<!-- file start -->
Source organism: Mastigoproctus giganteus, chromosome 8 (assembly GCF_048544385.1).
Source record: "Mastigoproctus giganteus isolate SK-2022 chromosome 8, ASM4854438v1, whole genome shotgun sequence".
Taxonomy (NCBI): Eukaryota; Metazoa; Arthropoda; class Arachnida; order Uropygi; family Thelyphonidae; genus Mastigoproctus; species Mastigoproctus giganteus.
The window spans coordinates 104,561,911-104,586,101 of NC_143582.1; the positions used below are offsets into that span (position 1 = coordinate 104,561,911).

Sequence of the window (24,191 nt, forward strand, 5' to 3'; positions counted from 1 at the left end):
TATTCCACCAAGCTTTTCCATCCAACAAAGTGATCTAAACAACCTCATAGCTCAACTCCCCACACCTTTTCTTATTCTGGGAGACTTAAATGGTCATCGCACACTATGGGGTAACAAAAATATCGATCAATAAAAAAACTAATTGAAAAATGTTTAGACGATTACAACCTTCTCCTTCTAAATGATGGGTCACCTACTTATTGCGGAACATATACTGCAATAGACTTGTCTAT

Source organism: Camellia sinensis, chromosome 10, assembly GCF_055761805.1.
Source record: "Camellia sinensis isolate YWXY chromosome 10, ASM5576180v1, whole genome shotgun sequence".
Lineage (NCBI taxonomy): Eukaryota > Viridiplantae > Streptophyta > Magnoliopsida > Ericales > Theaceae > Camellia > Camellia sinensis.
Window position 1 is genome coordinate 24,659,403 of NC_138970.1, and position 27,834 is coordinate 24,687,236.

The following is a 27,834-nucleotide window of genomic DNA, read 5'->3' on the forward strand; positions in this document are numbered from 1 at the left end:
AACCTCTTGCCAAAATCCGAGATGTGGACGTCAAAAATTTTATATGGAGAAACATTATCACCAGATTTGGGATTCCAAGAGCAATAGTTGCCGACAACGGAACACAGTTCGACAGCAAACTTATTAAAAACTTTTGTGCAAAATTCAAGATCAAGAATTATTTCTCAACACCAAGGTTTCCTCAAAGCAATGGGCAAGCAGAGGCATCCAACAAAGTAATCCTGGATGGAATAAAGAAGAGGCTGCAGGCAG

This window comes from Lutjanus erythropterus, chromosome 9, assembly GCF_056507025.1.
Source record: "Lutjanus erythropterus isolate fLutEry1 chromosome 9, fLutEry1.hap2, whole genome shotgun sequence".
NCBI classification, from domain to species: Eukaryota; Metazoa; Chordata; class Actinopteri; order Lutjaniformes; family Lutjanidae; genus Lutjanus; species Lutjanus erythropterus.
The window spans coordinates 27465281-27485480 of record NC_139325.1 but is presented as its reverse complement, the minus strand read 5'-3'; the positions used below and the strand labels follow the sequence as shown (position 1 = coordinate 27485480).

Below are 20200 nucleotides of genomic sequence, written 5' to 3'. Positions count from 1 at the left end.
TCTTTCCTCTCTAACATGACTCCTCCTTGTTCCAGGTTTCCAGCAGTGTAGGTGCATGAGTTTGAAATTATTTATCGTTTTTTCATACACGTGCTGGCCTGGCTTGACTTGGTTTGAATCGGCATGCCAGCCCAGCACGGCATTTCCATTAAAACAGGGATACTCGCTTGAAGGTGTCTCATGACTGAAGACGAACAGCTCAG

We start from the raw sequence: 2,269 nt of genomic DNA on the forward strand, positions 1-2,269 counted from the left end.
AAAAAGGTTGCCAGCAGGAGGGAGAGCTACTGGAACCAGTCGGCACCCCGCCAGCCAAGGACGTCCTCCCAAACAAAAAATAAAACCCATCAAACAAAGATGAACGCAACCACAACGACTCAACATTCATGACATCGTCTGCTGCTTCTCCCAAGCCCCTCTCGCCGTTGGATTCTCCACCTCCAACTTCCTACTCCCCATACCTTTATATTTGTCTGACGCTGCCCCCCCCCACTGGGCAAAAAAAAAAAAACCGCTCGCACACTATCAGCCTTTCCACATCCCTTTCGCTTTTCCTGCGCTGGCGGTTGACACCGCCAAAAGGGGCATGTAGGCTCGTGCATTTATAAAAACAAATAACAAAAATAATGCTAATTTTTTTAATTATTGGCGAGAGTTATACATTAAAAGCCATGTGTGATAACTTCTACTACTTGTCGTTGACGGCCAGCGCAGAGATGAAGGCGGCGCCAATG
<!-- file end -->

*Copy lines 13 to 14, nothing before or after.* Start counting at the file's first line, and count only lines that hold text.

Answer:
This window comes from Lutjanus erythropterus, chromosome 9, assembly GCF_056507025.1.
Source record: "Lutjanus erythropterus isolate fLutEry1 chromosome 9, fLutEry1.hap2, whole genome shotgun sequence".